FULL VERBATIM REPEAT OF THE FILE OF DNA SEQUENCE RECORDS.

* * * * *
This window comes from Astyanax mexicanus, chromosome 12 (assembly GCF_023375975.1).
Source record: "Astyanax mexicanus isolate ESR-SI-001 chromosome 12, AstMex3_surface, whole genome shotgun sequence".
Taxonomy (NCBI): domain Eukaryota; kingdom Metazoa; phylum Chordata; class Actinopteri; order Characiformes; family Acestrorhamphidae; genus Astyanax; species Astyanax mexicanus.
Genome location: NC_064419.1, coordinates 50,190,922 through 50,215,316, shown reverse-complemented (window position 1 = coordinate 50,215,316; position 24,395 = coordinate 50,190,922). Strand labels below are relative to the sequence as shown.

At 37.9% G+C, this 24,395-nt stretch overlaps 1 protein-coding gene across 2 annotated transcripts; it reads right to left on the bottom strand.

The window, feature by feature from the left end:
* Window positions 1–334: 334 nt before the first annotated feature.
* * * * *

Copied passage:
This window comes from Astyanax mexicanus, chromosome 12 (assembly GCF_023375975.1).
Source record: "Astyanax mexicanus isolate ESR-SI-001 chromosome 12, AstMex3_surface, whole genome shotgun sequence".
Taxonomy (NCBI): domain Eukaryota; kingdom Metazoa; phylum Chordata; class Actinopteri; order Characiformes; family Acestrorhamphidae; genus Astyanax; species Astyanax mexicanus.
Genome location: NC_064419.1, coordinates 50,190,922 through 50,215,316, shown reverse-complemented (window position 1 = coordinate 50,215,316; position 24,395 = coordinate 50,190,922). Strand labels below are relative to the sequence as shown.

At 37.9% G+C, this 24,395-nt stretch overlaps 1 protein-coding gene across 2 annotated transcripts; it reads right to left on the bottom strand.

The window, feature by feature from the left end:
* Window positions 1–334: 334 nt before the first annotated feature.